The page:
By Alex Free - Manual: v1.0.1 (2/8/2023)
The PlayStation was released in Japan in 1994, and elsewhere in 1995. The last models where manufactured in 2006. In 2022 it is very common to run into PS1 CD drive related issues, in fact it can sometimes feel like a miracle if you can find a console without any problems still working in current year. Information about how to fix poorly performing CD drives for PlayStation consoles is scattered all over the internet at this point, with various truths and fictions about certain fixes and the issues that they address.
A certain fix almost never talked about is to clean and then re-lubricate all the moving parts of the CD drive itself. The ideas behind this fix are as follows:
Simply following this service manual can:
Fix loud harsh noises coming from the CD Drive, such as clicking and rattling.
This guide requires quite a few things to complete it. Before continuing you should have:
flathead #2 screwdriver.
Phillips #00 screwdriver.
Phillips #1 screwdriver.
The first thing to do is to remove and strip all the original lubrication from the CD drive. Any original lubrication in a PS1 CD drive has long since lost it’s ability to provide enough frictionless movement for the laser sled and spindle motor to operate optimally at this point in time due to the sheer age of the hardware itself. In order to do this, we need to completely remove the CD drive itself from the console. Once the CD drive is removed, the CD drive top case can then be removed as well giving access to every lubrication point in the CD drive.
To remove the CD drive from the console, you must first do one specific task while the PlayStation is all assembled:
Now that the laser sled is in the right position, unplug any memory cards, remove the audio CD in the CD drive, and remove the power and video cables from the Playstation console. Flip the entire console upside down so that the model sticker is visible. Unscrew the 5
Phillips #1 screws on the bottom of the PlayStation console. After all screws are removed flip the PlayStation back over right side up. Take off the top case of the console by simply raising it off of the lower base, exposing the CD drive/motherboard.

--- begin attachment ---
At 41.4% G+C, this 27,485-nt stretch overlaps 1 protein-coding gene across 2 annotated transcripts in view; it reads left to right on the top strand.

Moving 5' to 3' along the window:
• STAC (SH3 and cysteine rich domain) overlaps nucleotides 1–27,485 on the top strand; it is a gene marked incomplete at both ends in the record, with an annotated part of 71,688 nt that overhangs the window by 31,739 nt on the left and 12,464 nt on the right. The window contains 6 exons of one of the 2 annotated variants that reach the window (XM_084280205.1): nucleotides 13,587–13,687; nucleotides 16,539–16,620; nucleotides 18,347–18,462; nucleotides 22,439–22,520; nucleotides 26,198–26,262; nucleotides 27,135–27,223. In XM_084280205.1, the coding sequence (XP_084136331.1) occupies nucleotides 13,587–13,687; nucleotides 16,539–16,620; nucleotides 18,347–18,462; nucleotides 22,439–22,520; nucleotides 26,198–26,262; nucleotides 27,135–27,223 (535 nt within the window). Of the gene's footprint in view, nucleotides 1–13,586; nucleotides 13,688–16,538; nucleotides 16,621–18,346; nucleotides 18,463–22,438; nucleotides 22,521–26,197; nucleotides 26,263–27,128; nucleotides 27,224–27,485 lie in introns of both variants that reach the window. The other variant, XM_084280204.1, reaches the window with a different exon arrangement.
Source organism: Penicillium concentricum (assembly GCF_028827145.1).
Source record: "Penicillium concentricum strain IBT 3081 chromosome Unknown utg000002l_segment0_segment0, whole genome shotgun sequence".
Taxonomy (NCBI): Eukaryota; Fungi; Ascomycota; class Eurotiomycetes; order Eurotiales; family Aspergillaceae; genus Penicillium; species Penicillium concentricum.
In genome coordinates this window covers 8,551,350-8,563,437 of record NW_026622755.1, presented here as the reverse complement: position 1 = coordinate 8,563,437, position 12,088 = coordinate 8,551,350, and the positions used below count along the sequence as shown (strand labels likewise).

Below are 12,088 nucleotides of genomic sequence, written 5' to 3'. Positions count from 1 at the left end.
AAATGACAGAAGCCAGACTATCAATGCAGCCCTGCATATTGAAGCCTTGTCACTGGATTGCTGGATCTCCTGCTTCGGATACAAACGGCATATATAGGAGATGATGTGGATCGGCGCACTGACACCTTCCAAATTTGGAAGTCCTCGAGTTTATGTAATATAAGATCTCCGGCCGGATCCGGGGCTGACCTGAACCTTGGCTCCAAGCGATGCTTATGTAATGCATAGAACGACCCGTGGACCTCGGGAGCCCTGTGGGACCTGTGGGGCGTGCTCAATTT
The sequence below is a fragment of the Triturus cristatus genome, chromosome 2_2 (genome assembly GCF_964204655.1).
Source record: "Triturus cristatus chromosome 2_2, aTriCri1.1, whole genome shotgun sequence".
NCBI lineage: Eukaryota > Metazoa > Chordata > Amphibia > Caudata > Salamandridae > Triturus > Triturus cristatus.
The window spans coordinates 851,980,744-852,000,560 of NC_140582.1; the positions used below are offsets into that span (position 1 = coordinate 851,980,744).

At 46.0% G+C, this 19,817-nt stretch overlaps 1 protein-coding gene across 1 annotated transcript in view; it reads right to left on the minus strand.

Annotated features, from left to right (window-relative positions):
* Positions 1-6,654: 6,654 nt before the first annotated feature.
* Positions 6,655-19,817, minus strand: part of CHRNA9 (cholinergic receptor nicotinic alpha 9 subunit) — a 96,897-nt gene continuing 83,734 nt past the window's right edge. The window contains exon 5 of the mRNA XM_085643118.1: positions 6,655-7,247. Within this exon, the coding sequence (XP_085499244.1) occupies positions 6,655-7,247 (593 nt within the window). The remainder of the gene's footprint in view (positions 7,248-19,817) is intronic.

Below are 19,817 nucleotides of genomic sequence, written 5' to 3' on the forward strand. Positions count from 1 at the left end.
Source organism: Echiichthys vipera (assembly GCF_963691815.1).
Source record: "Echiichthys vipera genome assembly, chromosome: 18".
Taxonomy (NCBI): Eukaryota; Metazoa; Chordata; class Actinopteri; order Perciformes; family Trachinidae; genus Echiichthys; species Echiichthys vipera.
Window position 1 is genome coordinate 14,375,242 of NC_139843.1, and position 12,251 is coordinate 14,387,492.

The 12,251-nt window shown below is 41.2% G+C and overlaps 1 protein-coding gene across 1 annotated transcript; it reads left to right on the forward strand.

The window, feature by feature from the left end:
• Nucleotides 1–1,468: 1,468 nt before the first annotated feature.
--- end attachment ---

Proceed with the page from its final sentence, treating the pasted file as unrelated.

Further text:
There are 2 different cables connecting the PS1 CD drive to the motherboard. The first one addressed is the laser ribbon cable, which is wide, thin, and red/orange. It is secured with a locking connector on the motherboard. Gently pull up on the left ‘wing’ of the locking socket, and then do the same to the right ‘wing’ on the right side of the locking socket. This will fully unlock the connector and release the laser ribbon cable. The laser ribbon cable can now be pulled gently out of the locking socket exposing it’s contacts.
The second cable is what I dub the ‘power wires’. They are the thin multicolored group of wires connecting to a socket on the CD drive itself. Gently pull the power wires away from the socket on the CD drive itself to remove them, finally freeing the CD drive itself.
Unscrew the 2
Phillips #00 screws on each side of the spindle motor which secure CD drive top case to the rest of the CD drive. Once these screws are removed, push the CD drive’s top case forward (away from the spindle motor). Once it slides over the CD drive a bit forward, start pushing diagonally away from the spindle motor and to the right. The CD drive top case should just slide right out, exposing the CD drive’s internals.
With the CD drive top case now removed, we can get to work. Use a clean wet toothbrush (water or soapy water) to remove any remaining grease on all of the gears which connect the laser sled motor to the laser sled.
Flip the CD drive over and make sure to get the bottom part of the laser sled motor gear as well.
Next clean the bottom of the laser sled rails with a wet (water or soapy water) fine tipped paintbrush. Strip off all of the grease thoroughly on the rails.
Flip the CD drive back over and clean the top of the laser rails in the same way